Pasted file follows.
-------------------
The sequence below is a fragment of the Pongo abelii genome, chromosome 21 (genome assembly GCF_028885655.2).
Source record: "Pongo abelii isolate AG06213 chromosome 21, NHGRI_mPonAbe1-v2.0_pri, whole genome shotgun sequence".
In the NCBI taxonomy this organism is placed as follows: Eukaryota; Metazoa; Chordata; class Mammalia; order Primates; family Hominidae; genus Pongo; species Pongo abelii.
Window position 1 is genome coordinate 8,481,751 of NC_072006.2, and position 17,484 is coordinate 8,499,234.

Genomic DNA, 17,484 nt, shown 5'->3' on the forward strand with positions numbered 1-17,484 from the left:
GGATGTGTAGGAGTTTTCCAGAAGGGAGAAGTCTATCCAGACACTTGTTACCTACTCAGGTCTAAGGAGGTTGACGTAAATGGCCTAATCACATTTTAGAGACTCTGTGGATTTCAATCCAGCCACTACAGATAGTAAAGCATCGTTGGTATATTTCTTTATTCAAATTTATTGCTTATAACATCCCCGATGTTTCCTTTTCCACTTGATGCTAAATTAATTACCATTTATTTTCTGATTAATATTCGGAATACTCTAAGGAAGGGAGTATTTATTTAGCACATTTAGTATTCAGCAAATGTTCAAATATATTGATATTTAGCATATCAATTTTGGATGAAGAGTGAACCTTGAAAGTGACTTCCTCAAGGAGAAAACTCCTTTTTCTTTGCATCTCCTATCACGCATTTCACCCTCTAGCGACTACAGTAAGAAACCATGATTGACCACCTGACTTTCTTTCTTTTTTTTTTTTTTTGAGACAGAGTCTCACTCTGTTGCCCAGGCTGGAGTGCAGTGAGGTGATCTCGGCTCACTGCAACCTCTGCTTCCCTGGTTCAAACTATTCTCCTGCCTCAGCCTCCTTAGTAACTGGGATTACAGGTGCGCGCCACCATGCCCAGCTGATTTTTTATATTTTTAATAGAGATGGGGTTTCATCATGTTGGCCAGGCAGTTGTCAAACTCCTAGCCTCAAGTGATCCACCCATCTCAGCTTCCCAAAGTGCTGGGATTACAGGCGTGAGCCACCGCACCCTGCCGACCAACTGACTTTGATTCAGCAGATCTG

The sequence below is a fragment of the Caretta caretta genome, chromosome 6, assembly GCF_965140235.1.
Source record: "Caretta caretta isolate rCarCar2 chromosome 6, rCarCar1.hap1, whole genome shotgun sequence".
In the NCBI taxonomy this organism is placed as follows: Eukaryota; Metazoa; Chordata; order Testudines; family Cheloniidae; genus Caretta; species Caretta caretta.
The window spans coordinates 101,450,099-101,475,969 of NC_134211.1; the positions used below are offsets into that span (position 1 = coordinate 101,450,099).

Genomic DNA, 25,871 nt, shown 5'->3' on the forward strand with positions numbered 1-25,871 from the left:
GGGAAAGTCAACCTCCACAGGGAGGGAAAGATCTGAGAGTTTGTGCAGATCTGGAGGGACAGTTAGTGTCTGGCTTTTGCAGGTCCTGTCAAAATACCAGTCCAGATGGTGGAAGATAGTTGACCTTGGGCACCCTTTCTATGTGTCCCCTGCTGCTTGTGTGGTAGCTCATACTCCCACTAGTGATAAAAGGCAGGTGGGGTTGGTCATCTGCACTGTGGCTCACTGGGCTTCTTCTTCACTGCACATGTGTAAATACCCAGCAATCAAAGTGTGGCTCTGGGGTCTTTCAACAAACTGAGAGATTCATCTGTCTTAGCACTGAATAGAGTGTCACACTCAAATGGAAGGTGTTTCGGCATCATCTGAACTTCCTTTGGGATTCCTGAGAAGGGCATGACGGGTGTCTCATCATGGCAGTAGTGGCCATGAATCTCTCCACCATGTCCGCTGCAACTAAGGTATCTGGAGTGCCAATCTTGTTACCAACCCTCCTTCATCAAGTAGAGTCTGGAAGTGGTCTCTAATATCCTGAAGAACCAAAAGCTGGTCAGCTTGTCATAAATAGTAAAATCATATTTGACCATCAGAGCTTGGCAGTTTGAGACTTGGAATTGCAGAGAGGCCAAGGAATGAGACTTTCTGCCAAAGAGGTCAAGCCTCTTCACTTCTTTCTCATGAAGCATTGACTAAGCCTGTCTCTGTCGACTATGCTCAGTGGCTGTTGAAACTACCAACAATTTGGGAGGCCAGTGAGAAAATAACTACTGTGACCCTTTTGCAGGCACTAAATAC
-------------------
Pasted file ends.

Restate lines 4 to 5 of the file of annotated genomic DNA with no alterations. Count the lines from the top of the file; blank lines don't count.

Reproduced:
Window position 1 is genome coordinate 8,481,751 of NC_072006.2, and position 17,484 is coordinate 8,499,234.

Genomic DNA, 17,484 nt, shown 5'->3' on the forward strand with positions numbered 1-17,484 from the left: